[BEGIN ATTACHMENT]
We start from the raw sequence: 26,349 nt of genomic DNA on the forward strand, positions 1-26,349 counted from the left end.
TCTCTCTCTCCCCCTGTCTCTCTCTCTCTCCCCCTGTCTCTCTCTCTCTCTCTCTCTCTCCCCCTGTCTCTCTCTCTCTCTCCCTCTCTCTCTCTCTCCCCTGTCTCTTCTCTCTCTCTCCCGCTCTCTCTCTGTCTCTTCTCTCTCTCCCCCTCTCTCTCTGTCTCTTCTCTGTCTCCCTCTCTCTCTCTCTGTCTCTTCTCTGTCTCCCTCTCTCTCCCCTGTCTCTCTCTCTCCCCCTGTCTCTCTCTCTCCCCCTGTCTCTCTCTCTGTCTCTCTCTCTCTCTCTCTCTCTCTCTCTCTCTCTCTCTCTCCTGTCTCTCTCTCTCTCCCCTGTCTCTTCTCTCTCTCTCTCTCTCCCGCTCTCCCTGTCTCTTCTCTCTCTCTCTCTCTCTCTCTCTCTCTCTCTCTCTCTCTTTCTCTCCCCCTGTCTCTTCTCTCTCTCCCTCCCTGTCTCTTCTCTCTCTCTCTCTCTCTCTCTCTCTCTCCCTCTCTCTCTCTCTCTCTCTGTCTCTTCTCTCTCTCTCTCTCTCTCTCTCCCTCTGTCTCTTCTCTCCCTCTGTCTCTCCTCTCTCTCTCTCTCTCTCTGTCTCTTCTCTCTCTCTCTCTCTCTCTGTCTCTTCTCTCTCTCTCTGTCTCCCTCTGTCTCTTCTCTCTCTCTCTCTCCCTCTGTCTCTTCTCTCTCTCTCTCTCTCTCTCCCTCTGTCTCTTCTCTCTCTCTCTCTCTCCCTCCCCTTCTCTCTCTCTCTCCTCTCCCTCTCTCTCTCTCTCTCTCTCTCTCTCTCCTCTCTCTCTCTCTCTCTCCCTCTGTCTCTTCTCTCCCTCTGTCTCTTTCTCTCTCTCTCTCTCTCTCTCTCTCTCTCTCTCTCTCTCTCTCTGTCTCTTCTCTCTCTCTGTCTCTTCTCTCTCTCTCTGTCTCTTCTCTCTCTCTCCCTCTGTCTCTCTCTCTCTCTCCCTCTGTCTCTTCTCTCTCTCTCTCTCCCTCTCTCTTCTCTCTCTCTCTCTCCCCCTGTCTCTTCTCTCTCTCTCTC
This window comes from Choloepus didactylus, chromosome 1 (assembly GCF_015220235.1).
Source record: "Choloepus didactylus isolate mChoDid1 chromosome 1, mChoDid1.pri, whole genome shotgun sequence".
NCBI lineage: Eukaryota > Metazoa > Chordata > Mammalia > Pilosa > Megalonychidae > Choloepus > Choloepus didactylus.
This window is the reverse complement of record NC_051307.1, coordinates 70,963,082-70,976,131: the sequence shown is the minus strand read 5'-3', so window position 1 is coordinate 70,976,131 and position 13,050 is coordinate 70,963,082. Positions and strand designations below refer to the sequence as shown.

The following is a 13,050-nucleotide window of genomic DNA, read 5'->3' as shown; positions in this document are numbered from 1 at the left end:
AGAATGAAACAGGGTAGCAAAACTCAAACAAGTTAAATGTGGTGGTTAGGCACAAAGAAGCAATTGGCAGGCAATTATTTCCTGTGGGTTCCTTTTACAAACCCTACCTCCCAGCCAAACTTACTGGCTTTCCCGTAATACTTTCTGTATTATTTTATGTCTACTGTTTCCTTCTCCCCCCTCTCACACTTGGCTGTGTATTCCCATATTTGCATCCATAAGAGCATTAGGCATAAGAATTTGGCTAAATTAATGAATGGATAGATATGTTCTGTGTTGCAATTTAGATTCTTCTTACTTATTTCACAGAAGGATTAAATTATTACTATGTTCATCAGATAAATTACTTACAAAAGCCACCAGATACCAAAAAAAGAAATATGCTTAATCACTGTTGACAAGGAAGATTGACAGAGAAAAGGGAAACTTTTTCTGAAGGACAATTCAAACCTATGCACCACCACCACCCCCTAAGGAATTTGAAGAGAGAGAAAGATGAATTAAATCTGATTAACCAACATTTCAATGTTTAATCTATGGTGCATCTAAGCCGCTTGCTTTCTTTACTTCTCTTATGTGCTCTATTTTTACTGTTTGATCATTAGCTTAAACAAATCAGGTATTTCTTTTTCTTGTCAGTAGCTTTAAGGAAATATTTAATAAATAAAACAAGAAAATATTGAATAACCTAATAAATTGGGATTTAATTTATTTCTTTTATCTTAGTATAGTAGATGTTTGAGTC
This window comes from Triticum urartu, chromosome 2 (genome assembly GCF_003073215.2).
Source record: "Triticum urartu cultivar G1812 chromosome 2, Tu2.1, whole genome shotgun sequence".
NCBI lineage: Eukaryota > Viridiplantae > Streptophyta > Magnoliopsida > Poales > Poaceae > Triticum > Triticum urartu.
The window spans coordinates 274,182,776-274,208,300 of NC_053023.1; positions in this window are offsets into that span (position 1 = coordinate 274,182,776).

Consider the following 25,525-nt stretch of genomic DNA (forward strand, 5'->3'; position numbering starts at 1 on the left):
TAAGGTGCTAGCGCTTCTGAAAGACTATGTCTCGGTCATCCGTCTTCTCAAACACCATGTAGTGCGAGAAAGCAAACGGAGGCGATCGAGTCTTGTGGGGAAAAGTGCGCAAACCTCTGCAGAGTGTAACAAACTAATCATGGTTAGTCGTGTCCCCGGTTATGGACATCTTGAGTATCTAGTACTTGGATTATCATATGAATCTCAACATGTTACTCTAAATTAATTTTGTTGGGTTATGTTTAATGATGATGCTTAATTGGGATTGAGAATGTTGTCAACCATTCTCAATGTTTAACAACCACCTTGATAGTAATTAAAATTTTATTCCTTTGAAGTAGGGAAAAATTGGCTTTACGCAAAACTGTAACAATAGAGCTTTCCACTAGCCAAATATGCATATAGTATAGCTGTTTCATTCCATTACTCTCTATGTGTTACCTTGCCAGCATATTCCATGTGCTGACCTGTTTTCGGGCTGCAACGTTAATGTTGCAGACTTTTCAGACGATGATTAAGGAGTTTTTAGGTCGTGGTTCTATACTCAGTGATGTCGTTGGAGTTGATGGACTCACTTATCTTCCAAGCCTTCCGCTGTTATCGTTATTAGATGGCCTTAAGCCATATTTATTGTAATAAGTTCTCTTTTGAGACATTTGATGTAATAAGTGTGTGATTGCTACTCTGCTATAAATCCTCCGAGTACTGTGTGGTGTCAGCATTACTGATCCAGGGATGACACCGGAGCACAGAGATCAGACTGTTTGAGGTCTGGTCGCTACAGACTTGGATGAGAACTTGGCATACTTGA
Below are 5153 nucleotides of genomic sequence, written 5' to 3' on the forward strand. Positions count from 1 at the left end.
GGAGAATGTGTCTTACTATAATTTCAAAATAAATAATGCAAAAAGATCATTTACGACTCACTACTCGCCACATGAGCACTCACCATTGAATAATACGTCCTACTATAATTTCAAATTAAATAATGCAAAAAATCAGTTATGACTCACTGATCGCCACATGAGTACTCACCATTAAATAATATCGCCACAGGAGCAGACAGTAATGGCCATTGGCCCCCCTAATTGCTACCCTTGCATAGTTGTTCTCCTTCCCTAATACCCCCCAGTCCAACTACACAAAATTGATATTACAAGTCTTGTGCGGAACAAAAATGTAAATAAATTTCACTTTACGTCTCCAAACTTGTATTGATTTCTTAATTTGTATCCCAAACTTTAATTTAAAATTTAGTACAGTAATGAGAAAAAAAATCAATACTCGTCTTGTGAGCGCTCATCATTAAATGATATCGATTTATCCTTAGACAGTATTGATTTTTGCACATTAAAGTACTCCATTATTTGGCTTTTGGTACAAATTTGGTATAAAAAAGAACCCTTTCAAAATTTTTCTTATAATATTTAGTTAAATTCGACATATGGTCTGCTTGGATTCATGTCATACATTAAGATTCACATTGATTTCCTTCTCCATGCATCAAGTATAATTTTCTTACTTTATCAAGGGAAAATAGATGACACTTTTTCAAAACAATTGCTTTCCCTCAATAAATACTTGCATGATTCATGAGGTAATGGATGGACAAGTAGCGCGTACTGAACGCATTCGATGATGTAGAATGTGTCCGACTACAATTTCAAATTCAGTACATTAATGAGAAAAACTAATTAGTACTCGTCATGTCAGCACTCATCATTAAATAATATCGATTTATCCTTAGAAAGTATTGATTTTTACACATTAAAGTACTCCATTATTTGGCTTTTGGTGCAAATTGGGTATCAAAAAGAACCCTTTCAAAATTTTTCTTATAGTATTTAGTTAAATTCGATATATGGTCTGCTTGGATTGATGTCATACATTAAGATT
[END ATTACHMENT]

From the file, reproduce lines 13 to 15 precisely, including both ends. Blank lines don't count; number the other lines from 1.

Consider the following 25,525-nt stretch of genomic DNA (forward strand, 5'->3'; position numbering starts at 1 on the left):
TAAGGTGCTAGCGCTTCTGAAAGACTATGTCTCGGTCATCCGTCTTCTCAAACACCATGTAGTGCGAGAAAGCAAACGGAGGCGATCGAGTCTTGTGGGGAAAAGTGCGCAAACCTCTGCAGAGTGTAACAAACTAATCATGGTTAGTCGTGTCCCCGGTTATGGACATCTTGAGTATCTAGTACTTGGATTATCATATGAATCTCAACATGTTACTCTAAATTAATTTTGTTGGGTTATGTTTAATGATGATGCTTAATTGGGATTGAGAATGTTGTCAACCATTCTCAATGTTTAACAACCACCTTGATAGTAATTAAAATTTTATTCCTTTGAAGTAGGGAAAAATTGGCTTTACGCAAAACTGTAACAATAGAGCTTTCCACTAGCCAAATATGCATATAGTATAGCTGTTTCATTCCATTACTCTCTATGTGTTACCTTGCCAGCATATTCCATGTGCTGACCTGTTTTCGGGCTGCAACGTTAATGTTGCAGACTTTTCAGACGATGATTAAGGAGTTTTTAGGTCGTGGTTCTATACTCAGTGATGTCGTTGGAGTTGATGGACTCACTTATCTTCCAAGCCTTCCGCTGTTATCGTTATTAGATGGCCTTAAGCCATATTTATTGTAATAAGTTCTCTTTTGAGACATTTGATGTAATAAGTGTGTGATTGCTACTCTGCTATAAATCCTCCGAGTACTGTGTGGTGTCAGCATTACTGATCCAGGGATGACACCGGAGCACAGAGATCAGACTGTTTGAGGTCTGGTCGCTACAGACTTGGATGAGAACTTGGCATACTTGA
Below are 5153 nucleotides of genomic sequence, written 5' to 3' on the forward strand. Positions count from 1 at the left end.